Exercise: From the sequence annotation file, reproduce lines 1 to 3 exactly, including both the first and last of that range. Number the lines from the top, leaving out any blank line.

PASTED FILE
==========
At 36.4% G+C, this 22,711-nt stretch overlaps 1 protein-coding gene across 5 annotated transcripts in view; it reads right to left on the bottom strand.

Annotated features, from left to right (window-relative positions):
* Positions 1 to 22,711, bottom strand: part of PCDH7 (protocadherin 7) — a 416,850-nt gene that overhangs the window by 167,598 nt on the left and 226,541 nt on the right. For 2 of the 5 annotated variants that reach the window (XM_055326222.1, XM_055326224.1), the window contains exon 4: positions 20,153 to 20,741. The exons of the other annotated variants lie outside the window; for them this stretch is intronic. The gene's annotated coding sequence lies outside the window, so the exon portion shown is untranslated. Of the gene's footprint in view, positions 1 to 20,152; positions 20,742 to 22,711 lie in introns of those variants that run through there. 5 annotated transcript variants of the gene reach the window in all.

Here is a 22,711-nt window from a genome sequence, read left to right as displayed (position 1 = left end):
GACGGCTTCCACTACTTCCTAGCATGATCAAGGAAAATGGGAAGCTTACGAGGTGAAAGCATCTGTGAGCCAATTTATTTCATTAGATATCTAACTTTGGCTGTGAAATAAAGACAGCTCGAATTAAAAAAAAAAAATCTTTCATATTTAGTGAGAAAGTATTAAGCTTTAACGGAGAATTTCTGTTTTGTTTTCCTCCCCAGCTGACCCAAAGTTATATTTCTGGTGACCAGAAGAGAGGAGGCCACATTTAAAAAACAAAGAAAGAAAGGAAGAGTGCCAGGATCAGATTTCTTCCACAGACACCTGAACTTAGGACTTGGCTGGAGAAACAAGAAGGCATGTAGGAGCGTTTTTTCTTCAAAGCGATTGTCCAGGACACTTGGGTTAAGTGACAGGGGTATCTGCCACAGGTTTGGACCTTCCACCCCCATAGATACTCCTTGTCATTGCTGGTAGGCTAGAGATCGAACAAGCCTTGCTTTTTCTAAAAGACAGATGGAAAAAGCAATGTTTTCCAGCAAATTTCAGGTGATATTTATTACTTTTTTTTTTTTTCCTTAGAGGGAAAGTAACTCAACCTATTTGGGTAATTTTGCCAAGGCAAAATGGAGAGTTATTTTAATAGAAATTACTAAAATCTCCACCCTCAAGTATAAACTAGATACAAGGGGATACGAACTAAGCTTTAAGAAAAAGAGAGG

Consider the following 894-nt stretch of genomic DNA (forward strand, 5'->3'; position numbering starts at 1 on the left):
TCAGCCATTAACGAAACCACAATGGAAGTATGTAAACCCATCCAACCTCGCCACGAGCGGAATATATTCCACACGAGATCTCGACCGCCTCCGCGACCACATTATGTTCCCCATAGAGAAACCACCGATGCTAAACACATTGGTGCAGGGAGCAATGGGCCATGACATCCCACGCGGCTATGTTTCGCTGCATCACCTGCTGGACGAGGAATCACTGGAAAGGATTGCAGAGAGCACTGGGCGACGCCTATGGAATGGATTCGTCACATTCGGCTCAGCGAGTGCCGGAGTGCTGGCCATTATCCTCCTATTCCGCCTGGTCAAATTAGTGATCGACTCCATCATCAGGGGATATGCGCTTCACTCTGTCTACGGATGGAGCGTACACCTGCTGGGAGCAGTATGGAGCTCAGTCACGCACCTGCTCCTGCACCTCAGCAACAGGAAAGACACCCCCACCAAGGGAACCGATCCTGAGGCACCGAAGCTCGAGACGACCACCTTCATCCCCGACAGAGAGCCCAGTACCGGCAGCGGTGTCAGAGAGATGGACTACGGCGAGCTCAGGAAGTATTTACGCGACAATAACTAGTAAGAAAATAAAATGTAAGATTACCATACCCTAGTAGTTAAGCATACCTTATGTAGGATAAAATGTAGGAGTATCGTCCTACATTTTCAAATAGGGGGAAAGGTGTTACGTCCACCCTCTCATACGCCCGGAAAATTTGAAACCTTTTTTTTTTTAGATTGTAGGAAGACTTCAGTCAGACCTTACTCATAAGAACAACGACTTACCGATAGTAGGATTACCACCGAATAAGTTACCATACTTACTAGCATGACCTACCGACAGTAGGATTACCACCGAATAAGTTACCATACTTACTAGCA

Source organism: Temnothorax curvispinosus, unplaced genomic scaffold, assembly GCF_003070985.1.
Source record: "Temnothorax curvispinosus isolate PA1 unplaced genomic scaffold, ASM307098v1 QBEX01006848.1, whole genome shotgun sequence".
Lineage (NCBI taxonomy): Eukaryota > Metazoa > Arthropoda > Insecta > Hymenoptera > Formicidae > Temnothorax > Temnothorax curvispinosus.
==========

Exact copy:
At 36.4% G+C, this 22,711-nt stretch overlaps 1 protein-coding gene across 5 annotated transcripts in view; it reads right to left on the bottom strand.

Annotated features, from left to right (window-relative positions):
* Positions 1 to 22,711, bottom strand: part of PCDH7 (protocadherin 7) — a 416,850-nt gene that overhangs the window by 167,598 nt on the left and 226,541 nt on the right. For 2 of the 5 annotated variants that reach the window (XM_055326222.1, XM_055326224.1), the window contains exon 4: positions 20,153 to 20,741. The exons of the other annotated variants lie outside the window; for them this stretch is intronic. The gene's annotated coding sequence lies outside the window, so the exon portion shown is untranslated. Of the gene's footprint in view, positions 1 to 20,152; positions 20,742 to 22,711 lie in introns of those variants that run through there. 5 annotated transcript variants of the gene reach the window in all.